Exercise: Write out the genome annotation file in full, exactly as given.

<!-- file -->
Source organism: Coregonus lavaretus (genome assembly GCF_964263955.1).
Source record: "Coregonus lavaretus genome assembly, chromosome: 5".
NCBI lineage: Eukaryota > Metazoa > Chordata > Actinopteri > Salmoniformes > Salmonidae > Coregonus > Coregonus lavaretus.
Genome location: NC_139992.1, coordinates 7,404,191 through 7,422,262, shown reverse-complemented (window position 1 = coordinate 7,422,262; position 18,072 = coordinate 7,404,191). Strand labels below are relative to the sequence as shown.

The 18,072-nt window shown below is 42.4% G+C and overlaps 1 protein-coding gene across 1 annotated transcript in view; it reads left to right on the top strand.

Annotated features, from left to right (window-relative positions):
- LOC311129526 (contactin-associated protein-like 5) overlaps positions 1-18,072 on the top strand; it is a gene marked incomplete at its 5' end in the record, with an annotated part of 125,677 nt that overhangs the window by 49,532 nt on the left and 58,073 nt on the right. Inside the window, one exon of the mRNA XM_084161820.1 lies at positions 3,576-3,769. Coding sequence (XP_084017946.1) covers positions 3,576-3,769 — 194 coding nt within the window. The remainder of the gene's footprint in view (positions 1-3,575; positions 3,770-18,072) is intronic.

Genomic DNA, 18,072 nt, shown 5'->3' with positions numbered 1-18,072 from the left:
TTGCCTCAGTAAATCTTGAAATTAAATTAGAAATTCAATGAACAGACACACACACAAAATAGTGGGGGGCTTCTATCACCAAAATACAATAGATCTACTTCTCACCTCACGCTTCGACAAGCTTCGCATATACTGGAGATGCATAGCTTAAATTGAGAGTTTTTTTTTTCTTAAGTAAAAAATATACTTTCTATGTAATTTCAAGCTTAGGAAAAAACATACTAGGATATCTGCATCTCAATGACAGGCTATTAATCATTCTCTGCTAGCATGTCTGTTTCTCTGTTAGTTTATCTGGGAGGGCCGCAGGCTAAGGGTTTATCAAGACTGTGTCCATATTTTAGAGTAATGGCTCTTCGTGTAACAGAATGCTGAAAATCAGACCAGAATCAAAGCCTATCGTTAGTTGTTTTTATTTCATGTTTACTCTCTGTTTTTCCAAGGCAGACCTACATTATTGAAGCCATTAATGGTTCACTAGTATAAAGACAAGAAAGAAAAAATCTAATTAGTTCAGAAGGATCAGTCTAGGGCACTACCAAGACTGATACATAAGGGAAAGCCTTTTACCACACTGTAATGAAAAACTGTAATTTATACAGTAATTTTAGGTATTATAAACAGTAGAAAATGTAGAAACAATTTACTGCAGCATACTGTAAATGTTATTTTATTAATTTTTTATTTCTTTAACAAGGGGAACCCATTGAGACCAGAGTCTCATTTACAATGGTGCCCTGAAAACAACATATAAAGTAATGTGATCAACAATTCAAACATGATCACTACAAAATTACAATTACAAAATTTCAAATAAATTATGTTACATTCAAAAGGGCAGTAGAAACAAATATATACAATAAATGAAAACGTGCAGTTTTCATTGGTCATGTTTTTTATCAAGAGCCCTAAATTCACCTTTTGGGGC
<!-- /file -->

Source organism: Coregonus lavaretus (genome assembly GCF_964263955.1).
Source record: "Coregonus lavaretus genome assembly, chromosome: 5".
NCBI lineage: Eukaryota > Metazoa > Chordata > Actinopteri > Salmoniformes > Salmonidae > Coregonus > Coregonus lavaretus.
Genome location: NC_139992.1, coordinates 7,404,191 through 7,422,262, shown reverse-complemented (window position 1 = coordinate 7,422,262; position 18,072 = coordinate 7,404,191). Strand labels below are relative to the sequence as shown.

The 18,072-nt window shown below is 42.4% G+C and overlaps 1 protein-coding gene across 1 annotated transcript in view; it reads left to right on the top strand.

Annotated features, from left to right (window-relative positions):
- LOC311129526 (contactin-associated protein-like 5) overlaps positions 1-18,072 on the top strand; it is a gene marked incomplete at its 5' end in the record, with an annotated part of 125,677 nt that overhangs the window by 49,532 nt on the left and 58,073 nt on the right. Inside the window, one exon of the mRNA XM_084161820.1 lies at positions 3,576-3,769. Coding sequence (XP_084017946.1) covers positions 3,576-3,769 — 194 coding nt within the window. The remainder of the gene's footprint in view (positions 1-3,575; positions 3,770-18,072) is intronic.

Genomic DNA, 18,072 nt, shown 5'->3' with positions numbered 1-18,072 from the left:
TTGCCTCAGTAAATCTTGAAATTAAATTAGAAATTCAATGAACAGACACACACACAAAATAGTGGGGGGCTTCTATCACCAAAATACAATAGATCTACTTCTCACCTCACGCTTCGACAAGCTTCGCATATACTGGAGATGCATAGCTTAAATTGAGAGTTTTTTTTTTCTTAAGTAAAAAATATACTTTCTATGTAATTTCAAGCTTAGGAAAAAACATACTAGGATATCTGCATCTCAATGACAGGCTATTAATCATTCTCTGCTAGCATGTCTGTTTCTCTGTTAGTTTATCTGGGAGGGCCGCAGGCTAAGGGTTTATCAAGACTGTGTCCATATTTTAGAGTAATGGCTCTTCGTGTAACAGAATGCTGAAAATCAGACCAGAATCAAAGCCTATCGTTAGTTGTTTTTATTTCATGTTTACTCTCTGTTTTTCCAAGGCAGACCTACATTATTGAAGCCATTAATGGTTCACTAGTATAAAGACAAGAAAGAAAAAATCTAATTAGTTCAGAAGGATCAGTCTAGGGCACTACCAAGACTGATACATAAGGGAAAGCCTTTTACCACACTGTAATGAAAAACTGTAATTTATACAGTAATTTTAGGTATTATAAACAGTAGAAAATGTAGAAACAATTTACTGCAGCATACTGTAAATGTTATTTTATTAATTTTTTATTTCTTTAACAAGGGGAACCCATTGAGACCAGAGTCTCATTTACAATGGTGCCCTGAAAACAACATATAAAGTAATGTGATCAACAATTCAAACATGATCACTACAAAATTACAATTACAAAATTTCAAATAAATTATGTTACATTCAAAAGGGCAGTAGAAACAAATATATACAATAAATGAAAACGTGCAGTTTTCATTGGTCATGTTTTTTATCAAGAGCCCTAAATTCACCTTTTGGGGC